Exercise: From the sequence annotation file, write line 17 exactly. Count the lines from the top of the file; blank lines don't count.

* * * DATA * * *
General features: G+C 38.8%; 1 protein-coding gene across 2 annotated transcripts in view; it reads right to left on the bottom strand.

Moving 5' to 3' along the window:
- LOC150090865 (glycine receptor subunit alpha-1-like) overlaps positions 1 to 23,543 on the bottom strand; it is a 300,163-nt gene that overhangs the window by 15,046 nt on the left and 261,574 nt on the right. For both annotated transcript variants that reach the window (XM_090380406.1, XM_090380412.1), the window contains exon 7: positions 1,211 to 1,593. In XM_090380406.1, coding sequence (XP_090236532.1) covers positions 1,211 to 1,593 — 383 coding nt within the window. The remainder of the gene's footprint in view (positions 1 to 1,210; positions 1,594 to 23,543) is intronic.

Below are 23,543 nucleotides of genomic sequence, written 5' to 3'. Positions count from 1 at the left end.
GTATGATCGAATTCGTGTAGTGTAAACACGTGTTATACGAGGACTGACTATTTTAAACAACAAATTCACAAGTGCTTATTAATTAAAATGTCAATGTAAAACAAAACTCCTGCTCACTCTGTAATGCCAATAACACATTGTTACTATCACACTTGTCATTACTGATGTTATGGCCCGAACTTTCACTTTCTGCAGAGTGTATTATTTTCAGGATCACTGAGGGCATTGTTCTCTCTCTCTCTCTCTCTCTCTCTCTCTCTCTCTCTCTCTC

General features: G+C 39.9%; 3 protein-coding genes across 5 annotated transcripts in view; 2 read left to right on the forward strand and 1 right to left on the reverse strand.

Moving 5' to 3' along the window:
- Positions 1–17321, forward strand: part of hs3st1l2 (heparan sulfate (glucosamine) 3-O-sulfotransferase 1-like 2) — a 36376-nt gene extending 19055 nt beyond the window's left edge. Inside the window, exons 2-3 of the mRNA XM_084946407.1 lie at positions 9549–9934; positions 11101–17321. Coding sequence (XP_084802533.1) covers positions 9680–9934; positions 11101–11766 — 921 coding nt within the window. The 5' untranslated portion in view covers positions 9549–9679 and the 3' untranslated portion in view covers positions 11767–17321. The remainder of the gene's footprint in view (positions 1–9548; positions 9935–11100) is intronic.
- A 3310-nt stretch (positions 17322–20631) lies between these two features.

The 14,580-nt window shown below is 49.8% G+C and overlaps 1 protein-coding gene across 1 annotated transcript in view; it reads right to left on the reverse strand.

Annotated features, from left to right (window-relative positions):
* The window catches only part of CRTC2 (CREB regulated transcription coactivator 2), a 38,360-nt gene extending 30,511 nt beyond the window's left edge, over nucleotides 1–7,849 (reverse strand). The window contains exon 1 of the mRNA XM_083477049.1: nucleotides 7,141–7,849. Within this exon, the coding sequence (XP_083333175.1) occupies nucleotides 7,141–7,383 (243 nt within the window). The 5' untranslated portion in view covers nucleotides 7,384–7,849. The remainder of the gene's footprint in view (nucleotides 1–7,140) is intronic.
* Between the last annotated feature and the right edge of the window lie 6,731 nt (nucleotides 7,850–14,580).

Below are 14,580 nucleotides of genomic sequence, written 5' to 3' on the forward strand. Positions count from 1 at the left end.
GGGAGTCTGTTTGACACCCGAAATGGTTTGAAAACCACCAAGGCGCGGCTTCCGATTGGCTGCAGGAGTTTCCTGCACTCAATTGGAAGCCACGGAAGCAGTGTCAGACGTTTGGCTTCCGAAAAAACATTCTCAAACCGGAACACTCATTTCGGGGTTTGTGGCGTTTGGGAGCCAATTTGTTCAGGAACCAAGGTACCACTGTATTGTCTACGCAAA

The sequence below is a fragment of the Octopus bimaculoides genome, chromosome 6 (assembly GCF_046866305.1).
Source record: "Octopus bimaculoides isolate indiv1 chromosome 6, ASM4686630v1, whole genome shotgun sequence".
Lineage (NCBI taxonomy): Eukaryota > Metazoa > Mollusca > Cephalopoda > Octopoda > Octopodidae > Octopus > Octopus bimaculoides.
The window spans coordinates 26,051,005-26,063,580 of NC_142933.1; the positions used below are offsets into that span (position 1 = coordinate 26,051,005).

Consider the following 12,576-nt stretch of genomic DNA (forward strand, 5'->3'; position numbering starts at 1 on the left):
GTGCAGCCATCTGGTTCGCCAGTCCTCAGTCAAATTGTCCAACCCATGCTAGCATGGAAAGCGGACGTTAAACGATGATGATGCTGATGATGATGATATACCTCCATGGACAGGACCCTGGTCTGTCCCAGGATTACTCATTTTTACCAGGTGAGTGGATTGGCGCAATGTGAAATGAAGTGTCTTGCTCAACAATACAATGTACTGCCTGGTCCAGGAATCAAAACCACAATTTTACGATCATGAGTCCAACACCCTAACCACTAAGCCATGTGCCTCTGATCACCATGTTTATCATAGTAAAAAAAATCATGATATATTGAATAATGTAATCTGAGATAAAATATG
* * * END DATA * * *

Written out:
Source record: "Octopus bimaculoides isolate indiv1 chromosome 6, ASM4686630v1, whole genome shotgun sequence".